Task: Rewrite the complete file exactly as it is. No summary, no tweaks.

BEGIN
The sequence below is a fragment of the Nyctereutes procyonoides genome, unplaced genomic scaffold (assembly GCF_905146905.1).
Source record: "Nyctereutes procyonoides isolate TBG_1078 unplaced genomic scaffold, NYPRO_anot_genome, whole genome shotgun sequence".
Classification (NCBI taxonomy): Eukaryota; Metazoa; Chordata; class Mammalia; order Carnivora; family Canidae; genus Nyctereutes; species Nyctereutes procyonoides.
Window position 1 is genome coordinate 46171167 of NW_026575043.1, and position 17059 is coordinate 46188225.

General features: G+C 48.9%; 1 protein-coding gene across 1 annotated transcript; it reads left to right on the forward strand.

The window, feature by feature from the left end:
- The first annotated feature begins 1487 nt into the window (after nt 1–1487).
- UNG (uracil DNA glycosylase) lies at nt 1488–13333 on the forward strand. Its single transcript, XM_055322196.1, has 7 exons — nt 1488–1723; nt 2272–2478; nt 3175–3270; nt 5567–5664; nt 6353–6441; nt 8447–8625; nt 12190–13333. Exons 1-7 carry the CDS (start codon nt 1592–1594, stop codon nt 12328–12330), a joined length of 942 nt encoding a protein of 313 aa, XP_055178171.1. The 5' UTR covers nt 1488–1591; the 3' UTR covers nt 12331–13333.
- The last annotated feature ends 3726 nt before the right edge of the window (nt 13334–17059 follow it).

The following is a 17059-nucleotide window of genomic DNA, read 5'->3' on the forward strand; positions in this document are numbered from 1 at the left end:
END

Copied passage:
The sequence below is a fragment of the Nyctereutes procyonoides genome, unplaced genomic scaffold (assembly GCF_905146905.1).
Source record: "Nyctereutes procyonoides isolate TBG_1078 unplaced genomic scaffold, NYPRO_anot_genome, whole genome shotgun sequence".
Classification (NCBI taxonomy): Eukaryota; Metazoa; Chordata; class Mammalia; order Carnivora; family Canidae; genus Nyctereutes; species Nyctereutes procyonoides.
Window position 1 is genome coordinate 46171167 of NW_026575043.1, and position 17059 is coordinate 46188225.

General features: G+C 48.9%; 1 protein-coding gene across 1 annotated transcript; it reads left to right on the forward strand.

The window, feature by feature from the left end:
- The first annotated feature begins 1487 nt into the window (after nt 1–1487).
- UNG (uracil DNA glycosylase) lies at nt 1488–13333 on the forward strand. Its single transcript, XM_055322196.1, has 7 exons — nt 1488–1723; nt 2272–2478; nt 3175–3270; nt 5567–5664; nt 6353–6441; nt 8447–8625; nt 12190–13333. Exons 1-7 carry the CDS (start codon nt 1592–1594, stop codon nt 12328–12330), a joined length of 942 nt encoding a protein of 313 aa, XP_055178171.1. The 5' UTR covers nt 1488–1591; the 3' UTR covers nt 12331–13333.
- The last annotated feature ends 3726 nt before the right edge of the window (nt 13334–17059 follow it).

The following is a 17059-nucleotide window of genomic DNA, read 5'->3' on the forward strand; positions in this document are numbered from 1 at the left end: